Originally Posted by Relinquis
I used to be a bankster. What does that have to do with Open Markets? M&A is rarely about freely available supply & demand and symmetry of information. Usually the rationale is the opposite!
No such thing as Open Market when it comes to Federer and Basel... for open markets think selling various non-essential spices in Turkish bazars in 16th century Ottoman empire.
Boring M&A example, as requested:
In many ways getting Federer to play your tournament is like trying to buy a company (TargetCo) that you really want because it would do wonders for your own bottom line, or inflate your ego (as CEO), however, the bankers of the target company (Federer's agent) know this and want to extract full value*. Thus, it becomes less about what Federer is worth in Open Market terms and more about what he is worth to the tournament and what the tournament can do vis-a-vis Federer's competitors (substitutes), fans (customers) and sponsors (suppliers). i.e. can you buy a competitor of your target instead as a substitute and can you influence key clients/suppliers/regulators of your target company to get TargetCo and it's advisors to accept a lower offer?
Market forces, Supply/Demand have little to do with it. It's more like trading chess pieces than trading baseball cards if you're looking for another contorted metaphor.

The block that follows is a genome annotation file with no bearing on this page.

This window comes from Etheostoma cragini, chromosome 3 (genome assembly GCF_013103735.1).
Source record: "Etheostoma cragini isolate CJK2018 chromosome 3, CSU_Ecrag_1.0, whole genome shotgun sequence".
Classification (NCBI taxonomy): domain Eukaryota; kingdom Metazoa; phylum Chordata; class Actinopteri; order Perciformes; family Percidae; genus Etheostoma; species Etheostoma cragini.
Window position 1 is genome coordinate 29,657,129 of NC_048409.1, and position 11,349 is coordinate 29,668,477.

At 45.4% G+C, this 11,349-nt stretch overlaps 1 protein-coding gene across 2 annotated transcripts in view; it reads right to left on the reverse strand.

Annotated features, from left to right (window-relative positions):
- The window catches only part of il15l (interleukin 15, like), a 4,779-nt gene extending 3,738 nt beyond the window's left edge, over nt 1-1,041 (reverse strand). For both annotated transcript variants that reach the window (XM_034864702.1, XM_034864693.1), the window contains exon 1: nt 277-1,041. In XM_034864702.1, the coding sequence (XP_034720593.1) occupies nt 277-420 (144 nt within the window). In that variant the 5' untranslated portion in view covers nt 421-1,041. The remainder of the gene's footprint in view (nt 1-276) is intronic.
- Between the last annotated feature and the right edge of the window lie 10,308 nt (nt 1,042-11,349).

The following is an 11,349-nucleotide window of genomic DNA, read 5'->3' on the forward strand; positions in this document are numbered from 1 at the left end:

* This example is biased. It could very easily be the case that the tournament is trying to get Federer at a discount because they have leverage over his image. Kinda like a version of Greenmail (google it) in some way.
Market forces are the basic reasons here. Your example is just convoluted and does not the address the main issue. Federer is in demand by the tournament and supply of people like him are limited. That is why they want to get him. His competitor is Nadal who has his own market worth, and the tournament can use him to satisfy their demand to a certain extent.
The market is open because anyone can become a Federer if he has the ability. A closed market would be like a country recruiting only local players for its events, or the local union saying that only their members should be allowed to play. When that is not the case, the market is open.
Fed and Nadal are both in the open market and form the supply. Due to the value of these players, their demand is high. So a statement like 2 mil is outrageous does not make any sense. If it is outrageous, the tournament cannot pay it, and the price will come down. 2 mil sounds like a lot of money, but how many players can hit a forehand like Federer? That is what it boils down to.
People complain that doctors make less money than movie stars. It is not that doctors are being insulted, but whether you will buy a ticket to watch the daily life of a doctor.
I am not saying this is good or bad, but just the way it is.